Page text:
Months before the invasion of Iraq in 2003, experts sought to warn the PM about his plans. Here, four of them recall that day
25 years of The Independent on Sunday: The stories, the writers and the changes over the last quarter of a century

25 years of The Independent on Sunday

The stories, the writers and the changes over the last quarter of a century
Homeless Veterans appeal: 'Really caring is a dangerous emotion in this kind of work'

Homeless Veterans appeal

As head of The Soldiers' Charity, Martin Rutledge has to temper compassion with realism. He tells Chris Green how his Army career prepared him
Wu-Tang Clan and The Sexual Objects offer fans a chance to own the only copies of their latest albums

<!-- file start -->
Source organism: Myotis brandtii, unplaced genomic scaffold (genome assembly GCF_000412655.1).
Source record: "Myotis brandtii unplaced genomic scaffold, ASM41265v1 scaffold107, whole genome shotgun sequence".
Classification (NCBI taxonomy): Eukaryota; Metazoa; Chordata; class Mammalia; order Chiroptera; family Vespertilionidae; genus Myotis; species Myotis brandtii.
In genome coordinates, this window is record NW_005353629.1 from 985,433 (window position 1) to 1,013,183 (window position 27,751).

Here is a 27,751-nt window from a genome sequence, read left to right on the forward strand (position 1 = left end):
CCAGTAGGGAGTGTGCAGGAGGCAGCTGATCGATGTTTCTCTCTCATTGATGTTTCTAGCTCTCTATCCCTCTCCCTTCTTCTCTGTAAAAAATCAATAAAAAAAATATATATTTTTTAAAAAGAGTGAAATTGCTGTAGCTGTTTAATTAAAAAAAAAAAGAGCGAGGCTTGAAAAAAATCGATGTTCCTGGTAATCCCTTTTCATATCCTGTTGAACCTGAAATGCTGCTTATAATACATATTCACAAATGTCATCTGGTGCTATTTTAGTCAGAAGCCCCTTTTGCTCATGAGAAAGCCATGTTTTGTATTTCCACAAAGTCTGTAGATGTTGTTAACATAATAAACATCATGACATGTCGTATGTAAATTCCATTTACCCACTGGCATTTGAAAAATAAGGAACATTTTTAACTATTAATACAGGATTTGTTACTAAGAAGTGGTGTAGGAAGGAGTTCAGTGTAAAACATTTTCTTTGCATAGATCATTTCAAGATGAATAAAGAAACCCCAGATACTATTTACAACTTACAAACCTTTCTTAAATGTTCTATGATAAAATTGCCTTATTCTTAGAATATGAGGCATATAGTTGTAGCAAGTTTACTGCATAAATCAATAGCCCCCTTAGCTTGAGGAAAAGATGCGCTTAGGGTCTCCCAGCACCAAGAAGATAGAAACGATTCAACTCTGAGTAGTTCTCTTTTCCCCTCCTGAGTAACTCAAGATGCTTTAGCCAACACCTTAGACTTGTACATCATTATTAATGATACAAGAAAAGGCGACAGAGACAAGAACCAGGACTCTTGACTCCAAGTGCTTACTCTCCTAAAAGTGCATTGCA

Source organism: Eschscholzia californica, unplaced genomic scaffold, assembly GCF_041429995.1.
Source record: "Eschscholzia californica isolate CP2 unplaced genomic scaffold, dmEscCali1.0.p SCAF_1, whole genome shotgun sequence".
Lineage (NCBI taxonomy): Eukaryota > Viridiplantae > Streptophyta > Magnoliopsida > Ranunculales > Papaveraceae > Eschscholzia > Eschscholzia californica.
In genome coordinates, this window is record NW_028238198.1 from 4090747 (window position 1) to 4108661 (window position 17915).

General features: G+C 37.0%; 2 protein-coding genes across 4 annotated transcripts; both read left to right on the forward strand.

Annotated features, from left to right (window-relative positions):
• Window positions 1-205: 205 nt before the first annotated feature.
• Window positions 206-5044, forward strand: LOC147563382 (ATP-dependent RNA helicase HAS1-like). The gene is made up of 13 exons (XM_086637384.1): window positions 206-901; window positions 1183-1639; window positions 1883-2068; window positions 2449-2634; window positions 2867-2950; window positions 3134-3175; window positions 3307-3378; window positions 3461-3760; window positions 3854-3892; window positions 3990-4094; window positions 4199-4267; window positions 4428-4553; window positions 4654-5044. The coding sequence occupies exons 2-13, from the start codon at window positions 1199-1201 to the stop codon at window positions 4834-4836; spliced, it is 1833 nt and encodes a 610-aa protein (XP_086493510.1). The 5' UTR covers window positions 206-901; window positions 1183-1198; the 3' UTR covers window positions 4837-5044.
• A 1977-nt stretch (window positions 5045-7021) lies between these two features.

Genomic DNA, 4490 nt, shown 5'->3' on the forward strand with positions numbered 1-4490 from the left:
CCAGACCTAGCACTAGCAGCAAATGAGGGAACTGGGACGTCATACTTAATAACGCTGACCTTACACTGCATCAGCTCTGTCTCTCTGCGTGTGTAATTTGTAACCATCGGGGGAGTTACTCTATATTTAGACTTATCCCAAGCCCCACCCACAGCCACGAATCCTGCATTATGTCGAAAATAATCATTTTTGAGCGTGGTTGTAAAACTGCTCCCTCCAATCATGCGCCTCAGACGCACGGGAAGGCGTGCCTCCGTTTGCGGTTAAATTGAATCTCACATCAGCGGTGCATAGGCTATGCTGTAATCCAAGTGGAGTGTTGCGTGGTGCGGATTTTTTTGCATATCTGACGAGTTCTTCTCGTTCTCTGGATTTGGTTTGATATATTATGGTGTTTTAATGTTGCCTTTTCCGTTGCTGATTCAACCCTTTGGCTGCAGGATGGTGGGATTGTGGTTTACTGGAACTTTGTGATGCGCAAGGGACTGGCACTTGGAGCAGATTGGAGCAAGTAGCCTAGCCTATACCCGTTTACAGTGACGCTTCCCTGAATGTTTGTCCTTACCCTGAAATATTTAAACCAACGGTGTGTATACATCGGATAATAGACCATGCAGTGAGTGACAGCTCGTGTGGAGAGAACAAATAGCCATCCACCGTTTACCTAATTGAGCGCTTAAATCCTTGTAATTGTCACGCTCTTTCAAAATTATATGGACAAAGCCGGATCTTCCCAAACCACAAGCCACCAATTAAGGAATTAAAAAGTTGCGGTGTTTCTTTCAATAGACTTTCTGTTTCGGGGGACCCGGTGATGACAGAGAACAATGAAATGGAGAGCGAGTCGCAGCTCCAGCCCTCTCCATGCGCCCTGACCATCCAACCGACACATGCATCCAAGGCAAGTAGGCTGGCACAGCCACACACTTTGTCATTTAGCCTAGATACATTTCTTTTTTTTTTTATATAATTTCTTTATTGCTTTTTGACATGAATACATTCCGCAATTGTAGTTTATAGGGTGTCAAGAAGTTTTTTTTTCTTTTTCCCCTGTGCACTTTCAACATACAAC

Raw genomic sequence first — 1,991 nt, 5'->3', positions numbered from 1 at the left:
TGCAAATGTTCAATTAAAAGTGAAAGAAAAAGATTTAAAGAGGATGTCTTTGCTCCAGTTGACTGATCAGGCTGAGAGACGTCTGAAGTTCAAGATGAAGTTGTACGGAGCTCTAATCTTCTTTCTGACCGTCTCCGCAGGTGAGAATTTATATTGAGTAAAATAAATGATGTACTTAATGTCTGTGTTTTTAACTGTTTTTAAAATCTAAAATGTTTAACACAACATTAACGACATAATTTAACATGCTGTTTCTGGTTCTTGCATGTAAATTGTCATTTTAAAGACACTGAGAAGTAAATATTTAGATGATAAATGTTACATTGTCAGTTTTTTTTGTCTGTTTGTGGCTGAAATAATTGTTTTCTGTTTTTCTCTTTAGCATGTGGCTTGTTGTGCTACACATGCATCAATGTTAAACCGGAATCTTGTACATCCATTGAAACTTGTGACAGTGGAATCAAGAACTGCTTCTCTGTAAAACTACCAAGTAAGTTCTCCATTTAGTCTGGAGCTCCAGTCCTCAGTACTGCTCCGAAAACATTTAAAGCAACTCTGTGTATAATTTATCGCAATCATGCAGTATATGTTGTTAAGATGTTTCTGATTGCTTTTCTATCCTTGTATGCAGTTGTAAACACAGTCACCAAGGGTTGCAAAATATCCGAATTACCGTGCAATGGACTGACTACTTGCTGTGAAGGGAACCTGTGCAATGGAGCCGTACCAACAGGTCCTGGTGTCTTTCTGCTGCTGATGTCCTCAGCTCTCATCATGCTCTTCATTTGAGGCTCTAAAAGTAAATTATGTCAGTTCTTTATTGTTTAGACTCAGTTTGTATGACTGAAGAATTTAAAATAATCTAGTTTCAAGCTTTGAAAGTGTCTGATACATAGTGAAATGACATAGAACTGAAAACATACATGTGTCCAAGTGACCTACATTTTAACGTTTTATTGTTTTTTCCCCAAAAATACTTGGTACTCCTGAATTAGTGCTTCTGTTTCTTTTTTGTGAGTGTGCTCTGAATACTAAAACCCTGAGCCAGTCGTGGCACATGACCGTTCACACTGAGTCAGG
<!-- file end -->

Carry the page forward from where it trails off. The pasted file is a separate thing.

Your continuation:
Smash hit go under the hammer

It's nice to pick up a new record once in a while, but the purchasers of two latest releases can go a step further - by buying the only copy
Geeks who rocked the world: Documentary looks back at origins of the computer-games industry

The geeks who rocked the world

A new documentary looks back at origins of the computer-games industry
Belle & Sebastian interview: Stuart Murdoch reveals how the band is taking a new direction

Belle & Sebastian is taking a new direction

Twenty years ago, Belle & Sebastian was a fey indie band from Glasgow. It still is – except today, as prime mover Stuart Murdoch admits, it has a global cult following, from Hollywood to South Korea
America: Land of the free, home of the political dynasty

America: Land of the free, home of the political dynasty

These days in the US things are pretty much stuck where they are, both in politics and society at large, says Rupert Cornwell
A graphic history of US civil rights – in comic book form